…By Henry George for TDPel Media.
The recent pirating of the Super Mario Bros. movie on Twitter raises questions about the effectiveness of the platform’s moderation process.
Despite having grossed over $1 billion at the box office, the film’s piracy on Twitter was not quickly detected.
The account responsible for uploading the movie, ‘vids that go hard’, had 1.1 million followers before being suspended, indicating that the violation was not subtle.
The lack of action from Twitter for over seven hours before Forbes reported the incident reveals serious weaknesses in the platform’s moderation process.
This level of piracy is unlikely to happen on other mainstream user-generated video platforms such as YouTube, which has a more effective approach to preventing copyright content from being shared.
YouTube uses a combination of human moderation and automatic filters to detect illegal content during the upload process.
In contrast, Twitter is vulnerable to copyright violations for two reasons linked to Elon Musk’s leadership.
The first reason is Musk’s cost-cutting measures since he bought the social network.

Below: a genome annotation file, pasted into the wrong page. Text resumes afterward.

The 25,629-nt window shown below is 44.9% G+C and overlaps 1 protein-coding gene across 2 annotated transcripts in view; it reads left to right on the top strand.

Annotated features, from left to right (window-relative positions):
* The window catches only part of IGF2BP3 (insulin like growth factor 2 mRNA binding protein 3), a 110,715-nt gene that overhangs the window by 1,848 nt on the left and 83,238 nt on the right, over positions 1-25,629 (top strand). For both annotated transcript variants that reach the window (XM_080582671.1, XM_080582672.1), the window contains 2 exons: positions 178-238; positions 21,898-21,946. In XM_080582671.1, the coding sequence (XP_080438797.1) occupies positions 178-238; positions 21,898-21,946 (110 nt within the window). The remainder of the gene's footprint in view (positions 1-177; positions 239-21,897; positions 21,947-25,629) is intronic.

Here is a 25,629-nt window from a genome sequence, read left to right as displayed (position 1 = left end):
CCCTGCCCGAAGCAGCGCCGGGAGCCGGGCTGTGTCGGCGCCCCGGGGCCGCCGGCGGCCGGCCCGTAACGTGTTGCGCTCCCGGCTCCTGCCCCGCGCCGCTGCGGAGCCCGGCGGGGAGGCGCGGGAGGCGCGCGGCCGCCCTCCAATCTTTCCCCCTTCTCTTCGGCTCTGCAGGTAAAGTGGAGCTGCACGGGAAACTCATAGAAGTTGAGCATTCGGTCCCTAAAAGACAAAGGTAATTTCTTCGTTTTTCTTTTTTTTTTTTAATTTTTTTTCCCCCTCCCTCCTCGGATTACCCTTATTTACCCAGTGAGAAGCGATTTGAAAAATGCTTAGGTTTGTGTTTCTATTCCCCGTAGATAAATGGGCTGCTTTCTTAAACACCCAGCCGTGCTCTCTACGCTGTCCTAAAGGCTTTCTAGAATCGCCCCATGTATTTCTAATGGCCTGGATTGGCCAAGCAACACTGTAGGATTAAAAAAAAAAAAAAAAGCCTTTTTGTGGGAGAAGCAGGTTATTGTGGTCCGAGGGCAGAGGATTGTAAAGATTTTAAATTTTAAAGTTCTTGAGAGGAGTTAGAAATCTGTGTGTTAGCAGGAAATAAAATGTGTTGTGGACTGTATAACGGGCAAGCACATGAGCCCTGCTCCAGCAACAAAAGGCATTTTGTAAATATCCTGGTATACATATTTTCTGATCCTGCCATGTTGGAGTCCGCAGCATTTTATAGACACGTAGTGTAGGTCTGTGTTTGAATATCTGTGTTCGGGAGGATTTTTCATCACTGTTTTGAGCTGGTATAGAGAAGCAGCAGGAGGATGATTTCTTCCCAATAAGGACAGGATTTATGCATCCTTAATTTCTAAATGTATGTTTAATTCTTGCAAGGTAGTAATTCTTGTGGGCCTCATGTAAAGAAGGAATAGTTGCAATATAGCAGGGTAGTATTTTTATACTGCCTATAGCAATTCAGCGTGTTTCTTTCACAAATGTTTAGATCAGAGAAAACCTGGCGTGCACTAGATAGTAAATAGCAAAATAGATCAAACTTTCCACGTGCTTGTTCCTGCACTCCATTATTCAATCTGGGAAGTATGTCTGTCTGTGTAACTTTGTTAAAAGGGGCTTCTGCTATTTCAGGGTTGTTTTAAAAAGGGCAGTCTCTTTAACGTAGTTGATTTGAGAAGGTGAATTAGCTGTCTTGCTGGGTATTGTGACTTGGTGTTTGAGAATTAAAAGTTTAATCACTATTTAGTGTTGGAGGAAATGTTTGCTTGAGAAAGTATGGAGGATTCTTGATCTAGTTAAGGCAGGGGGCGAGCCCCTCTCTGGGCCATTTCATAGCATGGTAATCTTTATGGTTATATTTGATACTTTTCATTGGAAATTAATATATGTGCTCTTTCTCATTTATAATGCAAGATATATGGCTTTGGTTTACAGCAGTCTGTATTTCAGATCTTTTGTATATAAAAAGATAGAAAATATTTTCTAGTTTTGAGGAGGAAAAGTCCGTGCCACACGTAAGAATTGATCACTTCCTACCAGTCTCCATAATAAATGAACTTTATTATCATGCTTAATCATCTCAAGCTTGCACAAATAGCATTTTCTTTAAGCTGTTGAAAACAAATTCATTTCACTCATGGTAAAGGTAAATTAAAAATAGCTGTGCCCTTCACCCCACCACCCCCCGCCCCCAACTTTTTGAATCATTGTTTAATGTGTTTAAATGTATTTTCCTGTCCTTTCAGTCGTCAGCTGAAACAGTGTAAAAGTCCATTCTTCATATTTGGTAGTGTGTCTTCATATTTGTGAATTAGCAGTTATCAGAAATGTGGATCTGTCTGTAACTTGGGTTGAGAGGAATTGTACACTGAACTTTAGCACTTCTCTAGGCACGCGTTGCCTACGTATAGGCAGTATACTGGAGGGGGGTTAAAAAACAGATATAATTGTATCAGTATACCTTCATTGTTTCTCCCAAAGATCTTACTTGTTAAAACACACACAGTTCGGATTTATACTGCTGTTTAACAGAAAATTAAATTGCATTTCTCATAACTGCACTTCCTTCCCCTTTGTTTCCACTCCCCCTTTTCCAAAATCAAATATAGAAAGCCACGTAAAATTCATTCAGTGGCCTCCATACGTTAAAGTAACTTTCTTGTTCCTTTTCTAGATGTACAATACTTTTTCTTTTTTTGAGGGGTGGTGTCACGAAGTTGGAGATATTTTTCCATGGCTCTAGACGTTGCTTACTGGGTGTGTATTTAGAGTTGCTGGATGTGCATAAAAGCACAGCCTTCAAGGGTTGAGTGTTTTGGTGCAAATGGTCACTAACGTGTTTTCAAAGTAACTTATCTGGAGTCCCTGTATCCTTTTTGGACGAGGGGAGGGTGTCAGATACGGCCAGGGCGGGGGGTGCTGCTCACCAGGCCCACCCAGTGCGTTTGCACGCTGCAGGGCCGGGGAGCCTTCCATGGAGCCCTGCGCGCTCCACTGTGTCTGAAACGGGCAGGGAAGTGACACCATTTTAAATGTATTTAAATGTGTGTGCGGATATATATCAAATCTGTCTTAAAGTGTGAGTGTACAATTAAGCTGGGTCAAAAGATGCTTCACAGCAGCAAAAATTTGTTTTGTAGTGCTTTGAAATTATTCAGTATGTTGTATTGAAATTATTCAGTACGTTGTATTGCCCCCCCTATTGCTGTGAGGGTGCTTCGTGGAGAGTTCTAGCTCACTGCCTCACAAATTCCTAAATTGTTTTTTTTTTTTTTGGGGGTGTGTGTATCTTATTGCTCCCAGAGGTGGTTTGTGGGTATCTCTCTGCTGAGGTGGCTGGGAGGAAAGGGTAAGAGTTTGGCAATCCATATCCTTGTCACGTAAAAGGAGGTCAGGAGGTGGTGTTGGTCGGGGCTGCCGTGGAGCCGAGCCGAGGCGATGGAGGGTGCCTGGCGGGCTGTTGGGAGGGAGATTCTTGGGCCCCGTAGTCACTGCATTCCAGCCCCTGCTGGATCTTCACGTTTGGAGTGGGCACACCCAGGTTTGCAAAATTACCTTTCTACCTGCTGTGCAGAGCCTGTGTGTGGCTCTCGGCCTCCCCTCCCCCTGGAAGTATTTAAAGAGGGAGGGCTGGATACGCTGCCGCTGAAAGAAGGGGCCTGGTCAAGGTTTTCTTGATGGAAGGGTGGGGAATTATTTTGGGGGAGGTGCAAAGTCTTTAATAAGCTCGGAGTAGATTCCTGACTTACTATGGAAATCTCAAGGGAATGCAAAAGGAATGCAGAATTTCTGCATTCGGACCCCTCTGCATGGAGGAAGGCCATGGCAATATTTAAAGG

He has overseen an 81% drop in full-time staff, and much of Twitter’s content moderation, which was already lax by social-network standards, has been partly outsourced to contractors.
Twitter’s original 5,500 contractors have been reduced to an estimated 4,400.
The reduction in human resources may explain the slow reaction to the copyright breach.
The second reason why Twitter is vulnerable to copyright violations is the recent changes in its policy on video uploads.
Until recently, Twitter only allowed clips that were 140 seconds (two minutes and 20 seconds) long to be uploaded.
This practical limitation made video piracy a niche concern on the platform.
However, longer videos have become a perk of Twitter Blue, which costs £7.99 per month.
Musk increased the video cap to 10 minutes and now allows videos up to an hour long.
The recent piracy of the Super Mario Bros. movie indicates that Twitter needs to put filters in place to catch such violations in the future.
Although Musk sees himself as a free speech absolutist, copyright infringement is a serious legal issue on the internet.
Leaving Twitter vulnerable to legal action from studios around the world is not an ideological hill he wants to die on.